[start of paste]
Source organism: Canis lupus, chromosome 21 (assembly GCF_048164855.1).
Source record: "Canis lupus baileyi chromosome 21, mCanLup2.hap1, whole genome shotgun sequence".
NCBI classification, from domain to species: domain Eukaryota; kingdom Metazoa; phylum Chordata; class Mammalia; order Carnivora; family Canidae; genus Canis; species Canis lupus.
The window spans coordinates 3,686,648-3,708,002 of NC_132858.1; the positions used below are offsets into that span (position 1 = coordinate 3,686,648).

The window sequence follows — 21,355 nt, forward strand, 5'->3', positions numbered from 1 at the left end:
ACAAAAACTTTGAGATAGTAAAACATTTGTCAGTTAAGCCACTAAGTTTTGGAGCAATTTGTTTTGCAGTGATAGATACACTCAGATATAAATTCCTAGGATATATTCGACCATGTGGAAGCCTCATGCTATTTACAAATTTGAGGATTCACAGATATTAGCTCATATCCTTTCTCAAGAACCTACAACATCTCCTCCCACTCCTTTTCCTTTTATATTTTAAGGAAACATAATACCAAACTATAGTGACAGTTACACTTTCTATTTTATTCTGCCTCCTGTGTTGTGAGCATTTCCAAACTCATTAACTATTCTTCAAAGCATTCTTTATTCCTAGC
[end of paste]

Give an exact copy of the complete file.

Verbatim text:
Source organism: Canis lupus, chromosome 21 (assembly GCF_048164855.1).
Source record: "Canis lupus baileyi chromosome 21, mCanLup2.hap1, whole genome shotgun sequence".
NCBI classification, from domain to species: domain Eukaryota; kingdom Metazoa; phylum Chordata; class Mammalia; order Carnivora; family Canidae; genus Canis; species Canis lupus.
The window spans coordinates 3,686,648-3,708,002 of NC_132858.1; the positions used below are offsets into that span (position 1 = coordinate 3,686,648).

The window sequence follows — 21,355 nt, forward strand, 5'->3', positions numbered from 1 at the left end:
ACAAAAACTTTGAGATAGTAAAACATTTGTCAGTTAAGCCACTAAGTTTTGGAGCAATTTGTTTTGCAGTGATAGATACACTCAGATATAAATTCCTAGGATATATTCGACCATGTGGAAGCCTCATGCTATTTACAAATTTGAGGATTCACAGATATTAGCTCATATCCTTTCTCAAGAACCTACAACATCTCCTCCCACTCCTTTTCCTTTTATATTTTAAGGAAACATAATACCAAACTATAGTGACAGTTACACTTTCTATTTTATTCTGCCTCCTGTGTTGTGAGCATTTCCAAACTCATTAACTATTCTTCAAAGCATTCTTTATTCCTAGC